Having access to a handheld GPS gives you the on-the-go boost you need to stay in the game. Garmin’s Oregon 600 Series (below) helps you locate future elk hotspots when your current elk honey-holes go cold. Plus, you can make sure you never get lost and never trespass with a high-quality GPS. The 3-inch touch screen is bright and is easy to navigate with via the touch of a finger. It’s designed with a rugged shell for bumps, and is waterproof for use in any weather. Exact positioning is completed through dual-band GPS and GLONASS satellite usage. Share your tracks, waypoints and other information wirelessly with friends, and with Bluetooth you can move your information straight to your home-based computer. Lots of other options make this a must-have in the elk woods at just $479.99.

Garmin handheld GPS 8-16-16

When elk disappear from a scouted pattern, you can use these simple guidelines to find elk. Look for areas that restrict motorized access. Closed roads and roadless areas equal elk refuges. If you add in steep canyons, rocky terrain and thick, north faces, you have a likely hideout for elk escaping hunting pressure.

Elk hunting can be days of just following clues through the woods. Having the right gear ensures you will stay on track to your goal.

Elk hunting can be days of just following clues through the woods. Having the right gear ensures you will stay on track to your goal.

Use the Weather

Archery elk hunting oftentimes takes place under the intense heat of early fall temperatures. That restricts major elk movement to dawn and dusk. During the peak of the rut, though, elk may move all day long as they try to capitalize on the brief breeding window that usually peaks in mid-September and extends into the last week. If the weather forecast is for light snow or drizzle, go hunting.

To guard against the weather, shop for packable gear such as Cabela’s Rain Suede Packable Rainwear with 4MOST Dry-PLUS. Technology allows you to stay dry while the garments breathe and the suede finish safeguards your silence. The parka (below) includes zippered pockets to stow gear, while the pants are designed with three roomy pockets. Snap-closure storm flaps on both articles keep wind or wind-driven moisture from cooling your core. Both are easily stashed into their own pockets, with parkas starting at $111.99 and pants at $99.99.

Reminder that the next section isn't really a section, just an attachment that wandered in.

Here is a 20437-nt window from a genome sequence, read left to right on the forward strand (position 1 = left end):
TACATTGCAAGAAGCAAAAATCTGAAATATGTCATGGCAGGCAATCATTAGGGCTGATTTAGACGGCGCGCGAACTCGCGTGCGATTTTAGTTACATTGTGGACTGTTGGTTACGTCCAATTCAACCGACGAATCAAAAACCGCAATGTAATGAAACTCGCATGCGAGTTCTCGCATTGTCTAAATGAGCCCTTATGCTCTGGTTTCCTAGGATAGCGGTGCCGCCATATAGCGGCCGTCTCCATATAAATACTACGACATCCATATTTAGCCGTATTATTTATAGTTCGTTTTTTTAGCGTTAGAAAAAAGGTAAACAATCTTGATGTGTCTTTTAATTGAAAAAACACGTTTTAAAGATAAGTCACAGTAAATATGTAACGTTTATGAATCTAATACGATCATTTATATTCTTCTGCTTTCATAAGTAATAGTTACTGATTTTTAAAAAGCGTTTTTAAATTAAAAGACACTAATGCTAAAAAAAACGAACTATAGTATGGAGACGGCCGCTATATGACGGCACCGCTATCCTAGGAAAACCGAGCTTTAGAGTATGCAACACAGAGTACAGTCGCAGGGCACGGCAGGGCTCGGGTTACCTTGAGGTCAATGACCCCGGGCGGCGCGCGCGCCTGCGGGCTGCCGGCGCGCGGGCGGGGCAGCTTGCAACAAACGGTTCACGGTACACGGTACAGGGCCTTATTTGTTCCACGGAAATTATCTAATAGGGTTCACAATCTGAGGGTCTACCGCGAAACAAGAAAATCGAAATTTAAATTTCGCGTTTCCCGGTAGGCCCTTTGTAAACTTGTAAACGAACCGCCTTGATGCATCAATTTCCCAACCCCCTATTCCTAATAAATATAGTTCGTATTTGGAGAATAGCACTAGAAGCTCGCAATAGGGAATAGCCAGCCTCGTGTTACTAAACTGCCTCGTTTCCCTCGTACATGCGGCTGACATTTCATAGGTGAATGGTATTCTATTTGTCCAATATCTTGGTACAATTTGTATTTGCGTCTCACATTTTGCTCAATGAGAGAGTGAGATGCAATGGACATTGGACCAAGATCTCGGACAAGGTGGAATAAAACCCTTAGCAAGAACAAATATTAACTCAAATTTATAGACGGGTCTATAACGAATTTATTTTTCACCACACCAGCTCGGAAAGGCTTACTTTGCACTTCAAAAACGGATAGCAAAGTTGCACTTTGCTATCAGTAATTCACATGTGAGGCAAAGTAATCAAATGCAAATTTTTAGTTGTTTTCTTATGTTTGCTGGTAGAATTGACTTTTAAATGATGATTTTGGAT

Cabela's Rain Suede jacket 8-16-16

Cooler temperatures give elk comfort and energizes them to move more during the day. Young bulls may roam between herds, and if several cows come into estrus at once, a herd bull will have to guard them from satellites all day. The action may not stop from dawn to dusk.

The extra elk action during the day is a bonus, but when you combine it with a foot-quiet environment, it equals a homerun for stalking. Use the quiet environment in a downwind attack and you could slip into the fringes of a vocal herd and get a shot.

Archery elk hunting places you front row to one of nature’s greatest performances. By putting gear and tactics together for the right strategy, you could end up being the star in that autumn showing.


This article was produced in cooperation with Cabela’s

Hunting images by Mark Kayser; product images courtesy of Cabela’s

Any views or opinions expressed in this article are those of the author and do not reflect those of OutdoorHub. Comments on this article reflect the sole opinions of their writers.